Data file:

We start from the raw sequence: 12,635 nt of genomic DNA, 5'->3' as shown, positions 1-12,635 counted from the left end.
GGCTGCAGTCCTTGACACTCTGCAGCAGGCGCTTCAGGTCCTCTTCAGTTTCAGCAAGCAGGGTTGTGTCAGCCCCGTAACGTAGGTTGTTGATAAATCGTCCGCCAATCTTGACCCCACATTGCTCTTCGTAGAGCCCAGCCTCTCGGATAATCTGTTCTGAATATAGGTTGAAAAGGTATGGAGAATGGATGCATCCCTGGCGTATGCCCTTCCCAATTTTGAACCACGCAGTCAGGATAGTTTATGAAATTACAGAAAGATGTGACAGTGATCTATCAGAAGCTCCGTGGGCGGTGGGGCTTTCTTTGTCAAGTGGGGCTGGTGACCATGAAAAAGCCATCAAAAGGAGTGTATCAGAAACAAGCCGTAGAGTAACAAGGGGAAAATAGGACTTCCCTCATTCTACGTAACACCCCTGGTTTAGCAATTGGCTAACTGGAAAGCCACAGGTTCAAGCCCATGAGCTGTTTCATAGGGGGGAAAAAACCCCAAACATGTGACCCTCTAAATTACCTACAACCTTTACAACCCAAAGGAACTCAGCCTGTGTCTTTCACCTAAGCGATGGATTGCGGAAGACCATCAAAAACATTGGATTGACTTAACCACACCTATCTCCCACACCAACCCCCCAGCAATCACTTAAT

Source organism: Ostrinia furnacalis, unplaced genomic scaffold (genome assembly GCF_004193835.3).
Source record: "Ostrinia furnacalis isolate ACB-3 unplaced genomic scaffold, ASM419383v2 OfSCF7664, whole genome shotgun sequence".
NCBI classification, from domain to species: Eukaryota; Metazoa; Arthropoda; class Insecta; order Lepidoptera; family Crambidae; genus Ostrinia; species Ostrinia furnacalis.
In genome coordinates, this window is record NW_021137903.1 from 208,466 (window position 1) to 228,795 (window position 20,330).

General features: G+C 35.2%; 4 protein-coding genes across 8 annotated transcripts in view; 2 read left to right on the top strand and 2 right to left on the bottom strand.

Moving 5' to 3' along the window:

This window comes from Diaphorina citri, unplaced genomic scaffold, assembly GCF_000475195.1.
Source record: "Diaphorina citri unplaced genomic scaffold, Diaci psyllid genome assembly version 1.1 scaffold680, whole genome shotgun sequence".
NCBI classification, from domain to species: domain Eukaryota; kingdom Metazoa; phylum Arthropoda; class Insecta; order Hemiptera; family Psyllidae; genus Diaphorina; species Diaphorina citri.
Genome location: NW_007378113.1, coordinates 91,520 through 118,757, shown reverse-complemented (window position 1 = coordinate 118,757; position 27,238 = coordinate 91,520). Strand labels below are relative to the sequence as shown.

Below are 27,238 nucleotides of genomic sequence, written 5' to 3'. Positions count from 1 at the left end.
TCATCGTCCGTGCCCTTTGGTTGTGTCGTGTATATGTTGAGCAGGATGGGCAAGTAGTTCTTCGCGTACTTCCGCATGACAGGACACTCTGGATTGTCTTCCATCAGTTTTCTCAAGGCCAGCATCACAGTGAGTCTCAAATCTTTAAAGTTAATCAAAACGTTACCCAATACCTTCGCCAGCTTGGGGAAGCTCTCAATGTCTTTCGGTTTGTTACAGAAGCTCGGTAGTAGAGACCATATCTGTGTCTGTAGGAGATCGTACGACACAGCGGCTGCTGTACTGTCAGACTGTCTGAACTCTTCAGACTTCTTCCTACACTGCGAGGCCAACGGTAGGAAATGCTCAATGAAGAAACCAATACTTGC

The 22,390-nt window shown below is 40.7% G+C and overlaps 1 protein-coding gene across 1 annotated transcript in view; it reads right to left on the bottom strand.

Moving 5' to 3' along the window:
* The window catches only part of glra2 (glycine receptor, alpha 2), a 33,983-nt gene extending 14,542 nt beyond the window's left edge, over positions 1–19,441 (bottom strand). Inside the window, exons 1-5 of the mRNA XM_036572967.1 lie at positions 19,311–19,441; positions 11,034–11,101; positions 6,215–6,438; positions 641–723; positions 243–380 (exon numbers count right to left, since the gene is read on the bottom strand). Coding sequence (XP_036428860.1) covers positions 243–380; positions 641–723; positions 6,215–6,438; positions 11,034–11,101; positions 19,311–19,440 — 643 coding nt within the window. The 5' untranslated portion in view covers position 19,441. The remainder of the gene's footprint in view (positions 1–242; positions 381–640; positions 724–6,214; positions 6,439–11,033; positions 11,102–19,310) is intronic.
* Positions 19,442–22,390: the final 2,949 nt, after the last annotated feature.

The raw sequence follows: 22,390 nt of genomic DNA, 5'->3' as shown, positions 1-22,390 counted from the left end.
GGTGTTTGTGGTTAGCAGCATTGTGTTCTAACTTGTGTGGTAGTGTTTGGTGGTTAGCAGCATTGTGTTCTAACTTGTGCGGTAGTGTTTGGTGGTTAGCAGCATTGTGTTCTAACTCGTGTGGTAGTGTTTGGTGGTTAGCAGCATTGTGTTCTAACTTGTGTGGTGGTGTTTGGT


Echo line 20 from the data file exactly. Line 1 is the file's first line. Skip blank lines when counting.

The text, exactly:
GGTGTTTGTGGTTAGCAGCATTGTGTTCTAACTTGTGTGGTAGTGTTTGGTGGTTAGCAGCATTGTGTTCTAACTTGTGCGGTAGTGTTTGGTGGTTAGCAGCATTGTGTTCTAACTCGTGTGGTAGTGTTTGGTGGTTAGCAGCATTGTGTTCTAACTTGTGTGGTGGTGTTTGGT